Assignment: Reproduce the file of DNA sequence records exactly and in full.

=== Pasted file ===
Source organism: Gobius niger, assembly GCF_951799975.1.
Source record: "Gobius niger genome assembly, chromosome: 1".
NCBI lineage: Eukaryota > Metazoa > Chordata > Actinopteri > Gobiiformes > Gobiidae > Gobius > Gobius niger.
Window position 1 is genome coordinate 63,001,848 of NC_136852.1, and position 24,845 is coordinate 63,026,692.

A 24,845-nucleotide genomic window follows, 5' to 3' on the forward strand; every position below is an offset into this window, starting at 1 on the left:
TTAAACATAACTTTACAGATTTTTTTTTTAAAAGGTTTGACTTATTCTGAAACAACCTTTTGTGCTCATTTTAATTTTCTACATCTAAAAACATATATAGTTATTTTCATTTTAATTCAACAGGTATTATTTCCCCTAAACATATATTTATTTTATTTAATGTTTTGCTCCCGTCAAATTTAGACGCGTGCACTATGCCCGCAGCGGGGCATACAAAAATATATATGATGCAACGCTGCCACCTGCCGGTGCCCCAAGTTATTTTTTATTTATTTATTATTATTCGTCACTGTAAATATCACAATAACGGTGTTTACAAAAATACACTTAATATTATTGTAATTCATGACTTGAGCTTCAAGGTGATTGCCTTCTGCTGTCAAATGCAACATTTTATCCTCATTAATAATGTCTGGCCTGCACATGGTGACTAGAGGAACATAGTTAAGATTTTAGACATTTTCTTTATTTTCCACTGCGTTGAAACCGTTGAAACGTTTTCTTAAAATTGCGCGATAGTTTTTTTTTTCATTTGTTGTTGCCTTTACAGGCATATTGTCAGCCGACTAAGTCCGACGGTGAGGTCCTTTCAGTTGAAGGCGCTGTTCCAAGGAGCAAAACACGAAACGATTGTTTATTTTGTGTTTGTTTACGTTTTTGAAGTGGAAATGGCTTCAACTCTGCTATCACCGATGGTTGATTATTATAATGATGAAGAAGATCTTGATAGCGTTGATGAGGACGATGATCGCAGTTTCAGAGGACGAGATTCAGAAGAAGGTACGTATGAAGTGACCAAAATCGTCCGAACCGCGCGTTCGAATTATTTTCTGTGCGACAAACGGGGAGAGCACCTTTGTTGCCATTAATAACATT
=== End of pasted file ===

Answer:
Source organism: Gobius niger, assembly GCF_951799975.1.
Source record: "Gobius niger genome assembly, chromosome: 1".
NCBI lineage: Eukaryota > Metazoa > Chordata > Actinopteri > Gobiiformes > Gobiidae > Gobius > Gobius niger.
Window position 1 is genome coordinate 63,001,848 of NC_136852.1, and position 24,845 is coordinate 63,026,692.

A 24,845-nucleotide genomic window follows, 5' to 3' on the forward strand; every position below is an offset into this window, starting at 1 on the left:
TTAAACATAACTTTACAGATTTTTTTTTTAAAAGGTTTGACTTATTCTGAAACAACCTTTTGTGCTCATTTTAATTTTCTACATCTAAAAACATATATAGTTATTTTCATTTTAATTCAACAGGTATTATTTCCCCTAAACATATATTTATTTTATTTAATGTTTTGCTCCCGTCAAATTTAGACGCGTGCACTATGCCCGCAGCGGGGCATACAAAAATATATATGATGCAACGCTGCCACCTGCCGGTGCCCCAAGTTATTTTTTATTTATTTATTATTATTCGTCACTGTAAATATCACAATAACGGTGTTTACAAAAATACACTTAATATTATTGTAATTCATGACTTGAGCTTCAAGGTGATTGCCTTCTGCTGTCAAATGCAACATTTTATCCTCATTAATAATGTCTGGCCTGCACATGGTGACTAGAGGAACATAGTTAAGATTTTAGACATTTTCTTTATTTTCCACTGCGTTGAAACCGTTGAAACGTTTTCTTAAAATTGCGCGATAGTTTTTTTTTTCATTTGTTGTTGCCTTTACAGGCATATTGTCAGCCGACTAAGTCCGACGGTGAGGTCCTTTCAGTTGAAGGCGCTGTTCCAAGGAGCAAAACACGAAACGATTGTTTATTTTGTGTTTGTTTACGTTTTTGAAGTGGAAATGGCTTCAACTCTGCTATCACCGATGGTTGATTATTATAATGATGAAGAAGATCTTGATAGCGTTGATGAGGACGATGATCGCAGTTTCAGAGGACGAGATTCAGAAGAAGGTACGTATGAAGTGACCAAAATCGTCCGAACCGCGCGTTCGAATTATTTTCTGTGCGACAAACGGGGAGAGCACCTTTGTTGCCATTAATAACATT